March 2008
Following is the farewell email sent to IOCC staff from Dusko Vucic, former IOCC Bosnia staffer

Question: What do a Flag, a radio communication system and a Spiro have in common?

Answer: Well, that was IOCC BiH in 1995 and 96.


A Flag is a Zastava 101 (Zastava in English: flag), a former Yugoslav-produced personal vehicle, whose production stopped in the late 80s. Try to remember the movie “Last Boy Scout”, where Bruce Willis is kicking a small vehicle, which he “borrowed” to pursue a Mercedes limousine – well a Zastava 101 is very similar to the kicked vehicle and it was the only vehicle available for official IOCC business use.

You might ask what a Spiro was. Well, Spiro was the owner of the Zastava 101 and IOCC BiH’s driver. He really was a character. Whatever his task was, he would do it differently than asked to and would always have a phenomenal excuse which at all times started with the words: “You know, I thought it might be wise to…”
And the famous radio communication… In mid 90’s – shortly after the war in BiH – IOCC’s Banja Luka office hardly had electricity on a regular basis. Landlines were not functioning properly; a global system for mobile communication (GSM) did not exist; so the only reliable communication system was radio communication (wireless two-way-radio). However, the usage of radio communication was also to be taken with a pinch of salt. There were only two frequencies available – one for a radius of 3 miles, and the other for a distance of up to 200 miles, but due to the mountainous landscape it was not accessible on 90% of BiH territory. UNHCR (United Nations High Commissioner for Refugees) was managing the radio communication system and International Agencies and Organizations had to sign in to receive a code (user name). As an NGO, IOCC received the code “NI”, which is spelled “November India” in the Citizens Band (CB) and International Radio Operators Alphabet.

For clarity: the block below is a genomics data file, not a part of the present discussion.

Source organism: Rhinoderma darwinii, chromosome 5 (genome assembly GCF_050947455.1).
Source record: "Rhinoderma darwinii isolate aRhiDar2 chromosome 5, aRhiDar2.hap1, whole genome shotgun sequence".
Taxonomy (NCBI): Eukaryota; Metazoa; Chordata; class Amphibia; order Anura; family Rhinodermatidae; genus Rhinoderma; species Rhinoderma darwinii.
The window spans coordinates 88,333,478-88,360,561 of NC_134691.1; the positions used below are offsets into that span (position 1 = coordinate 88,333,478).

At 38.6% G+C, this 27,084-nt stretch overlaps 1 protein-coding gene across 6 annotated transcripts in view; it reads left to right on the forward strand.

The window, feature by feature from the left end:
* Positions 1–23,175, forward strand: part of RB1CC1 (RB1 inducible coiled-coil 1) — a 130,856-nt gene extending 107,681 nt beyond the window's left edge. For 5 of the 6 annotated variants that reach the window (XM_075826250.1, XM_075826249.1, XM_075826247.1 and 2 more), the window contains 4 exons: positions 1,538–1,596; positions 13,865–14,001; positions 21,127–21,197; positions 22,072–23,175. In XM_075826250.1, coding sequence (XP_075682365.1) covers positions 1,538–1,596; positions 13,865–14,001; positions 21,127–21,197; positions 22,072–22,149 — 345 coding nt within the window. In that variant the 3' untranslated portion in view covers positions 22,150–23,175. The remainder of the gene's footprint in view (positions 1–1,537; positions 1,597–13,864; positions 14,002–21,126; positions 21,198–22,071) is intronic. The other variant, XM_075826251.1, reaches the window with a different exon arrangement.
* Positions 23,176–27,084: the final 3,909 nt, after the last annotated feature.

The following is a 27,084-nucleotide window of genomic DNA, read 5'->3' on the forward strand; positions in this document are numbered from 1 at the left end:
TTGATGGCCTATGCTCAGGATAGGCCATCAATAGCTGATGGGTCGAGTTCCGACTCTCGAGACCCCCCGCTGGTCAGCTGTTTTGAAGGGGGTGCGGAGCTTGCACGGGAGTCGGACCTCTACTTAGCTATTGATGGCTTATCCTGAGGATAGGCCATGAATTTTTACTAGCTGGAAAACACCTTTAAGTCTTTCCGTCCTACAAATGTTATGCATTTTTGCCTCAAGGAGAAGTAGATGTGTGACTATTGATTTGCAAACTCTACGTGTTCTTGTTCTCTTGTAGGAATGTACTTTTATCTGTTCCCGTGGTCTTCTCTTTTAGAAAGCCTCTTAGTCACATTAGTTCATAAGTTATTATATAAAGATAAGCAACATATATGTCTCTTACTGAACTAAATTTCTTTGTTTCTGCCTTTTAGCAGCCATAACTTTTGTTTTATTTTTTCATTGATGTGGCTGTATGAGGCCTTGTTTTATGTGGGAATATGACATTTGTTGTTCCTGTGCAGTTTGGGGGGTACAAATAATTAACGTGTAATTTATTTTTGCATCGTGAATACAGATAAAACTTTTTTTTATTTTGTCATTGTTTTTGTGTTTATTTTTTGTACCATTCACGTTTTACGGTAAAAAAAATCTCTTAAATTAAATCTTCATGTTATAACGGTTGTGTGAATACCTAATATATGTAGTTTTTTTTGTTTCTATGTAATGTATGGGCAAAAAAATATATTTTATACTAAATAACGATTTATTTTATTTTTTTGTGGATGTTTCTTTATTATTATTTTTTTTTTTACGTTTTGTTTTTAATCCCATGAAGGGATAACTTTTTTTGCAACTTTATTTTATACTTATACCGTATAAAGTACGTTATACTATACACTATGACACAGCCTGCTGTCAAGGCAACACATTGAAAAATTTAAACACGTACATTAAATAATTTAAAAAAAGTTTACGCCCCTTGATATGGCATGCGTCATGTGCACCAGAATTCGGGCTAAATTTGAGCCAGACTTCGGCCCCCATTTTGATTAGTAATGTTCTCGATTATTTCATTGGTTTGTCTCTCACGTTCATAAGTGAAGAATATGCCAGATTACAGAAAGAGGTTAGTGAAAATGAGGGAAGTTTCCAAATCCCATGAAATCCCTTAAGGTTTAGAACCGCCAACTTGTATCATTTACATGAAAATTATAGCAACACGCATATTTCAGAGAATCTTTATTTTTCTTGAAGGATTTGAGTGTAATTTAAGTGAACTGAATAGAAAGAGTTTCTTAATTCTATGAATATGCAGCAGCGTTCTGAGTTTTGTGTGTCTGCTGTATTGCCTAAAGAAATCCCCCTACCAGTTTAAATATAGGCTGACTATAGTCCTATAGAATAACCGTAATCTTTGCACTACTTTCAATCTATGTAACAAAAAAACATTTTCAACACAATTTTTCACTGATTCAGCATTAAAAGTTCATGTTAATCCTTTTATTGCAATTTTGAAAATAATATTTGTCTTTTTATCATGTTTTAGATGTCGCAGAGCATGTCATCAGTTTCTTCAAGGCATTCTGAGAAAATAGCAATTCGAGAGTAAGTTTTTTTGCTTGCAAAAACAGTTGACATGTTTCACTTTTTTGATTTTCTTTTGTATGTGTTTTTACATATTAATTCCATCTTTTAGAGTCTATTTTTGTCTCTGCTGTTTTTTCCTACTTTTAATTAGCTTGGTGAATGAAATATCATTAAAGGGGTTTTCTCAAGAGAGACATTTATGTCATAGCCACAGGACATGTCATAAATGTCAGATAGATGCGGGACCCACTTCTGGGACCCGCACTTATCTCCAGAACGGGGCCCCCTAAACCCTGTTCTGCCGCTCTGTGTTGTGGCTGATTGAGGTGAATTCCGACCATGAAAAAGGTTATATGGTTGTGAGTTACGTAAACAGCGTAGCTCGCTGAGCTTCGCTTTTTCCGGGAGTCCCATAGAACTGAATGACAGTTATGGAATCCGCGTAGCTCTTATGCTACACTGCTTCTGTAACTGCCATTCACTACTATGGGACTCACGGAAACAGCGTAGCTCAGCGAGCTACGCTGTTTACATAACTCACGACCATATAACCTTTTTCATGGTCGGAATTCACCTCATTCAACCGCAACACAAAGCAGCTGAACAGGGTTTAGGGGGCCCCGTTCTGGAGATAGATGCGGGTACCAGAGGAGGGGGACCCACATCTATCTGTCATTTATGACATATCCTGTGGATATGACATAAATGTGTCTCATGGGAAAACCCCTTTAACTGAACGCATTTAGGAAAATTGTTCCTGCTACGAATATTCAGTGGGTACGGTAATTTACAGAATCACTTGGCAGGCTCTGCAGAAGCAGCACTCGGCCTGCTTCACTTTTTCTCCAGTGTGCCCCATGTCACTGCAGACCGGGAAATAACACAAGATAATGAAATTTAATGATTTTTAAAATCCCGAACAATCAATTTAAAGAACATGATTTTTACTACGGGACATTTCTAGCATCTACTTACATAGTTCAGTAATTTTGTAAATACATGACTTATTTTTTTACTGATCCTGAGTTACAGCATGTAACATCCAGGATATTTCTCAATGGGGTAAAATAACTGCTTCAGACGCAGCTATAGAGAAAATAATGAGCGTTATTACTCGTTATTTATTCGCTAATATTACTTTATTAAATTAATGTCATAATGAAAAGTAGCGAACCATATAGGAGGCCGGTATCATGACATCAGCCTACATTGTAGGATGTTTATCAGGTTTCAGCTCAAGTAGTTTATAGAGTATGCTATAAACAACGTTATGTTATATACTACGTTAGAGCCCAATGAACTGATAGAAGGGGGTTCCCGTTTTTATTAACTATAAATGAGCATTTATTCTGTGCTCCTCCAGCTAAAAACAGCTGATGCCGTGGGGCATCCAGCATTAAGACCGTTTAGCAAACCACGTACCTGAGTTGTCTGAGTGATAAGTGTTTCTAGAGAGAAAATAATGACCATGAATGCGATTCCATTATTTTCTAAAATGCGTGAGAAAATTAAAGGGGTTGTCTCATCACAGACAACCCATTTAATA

Those were the working conditions of a small International NGO in BiH whose five initial staffers were enthusiastic and persistent enough to become in the following years part of a team in BiH representing the biggest IOCC mission so far. Lately, many international organizations are closing their offices in BiH or are at least downsizing them. And so is IOCC… Since September 2007, IOCC in BiH has downsized its activities and staff from 18 full time employees to five. And as of February 29, Zoran Micic, Miodrag Miki Matavulj and I are not part of IOCC’s team anymore. We have completed our mission with IOCC. But still IOCC will not close its mission in BiH with Mara Korolija (Senior Accountant) and Dragan Isaretovic (Micro-Credit Project Manager) still holding the fort.

As for us (Zoran, Miki and me) – 12 great years with IOCC have passed. 12 years with an uncountable number of positive memories. But also 12 years full of challenges, obstacles and hurdles. However, all problems and headaches were paid back by being able to rest in the assurance that we did our utmost. As a team member I can state that no extra mile was long enough to take. The dedication and devotion of the IOCC BiH team is hardly to outperform. And we were right – it paid off: Now, when we are looking back at these 12 years, we remember all nice moments, all the relief and joy we brought to thousands of people. Of course we also remember the negative images, but they are overwhelmed by far by the positive memories.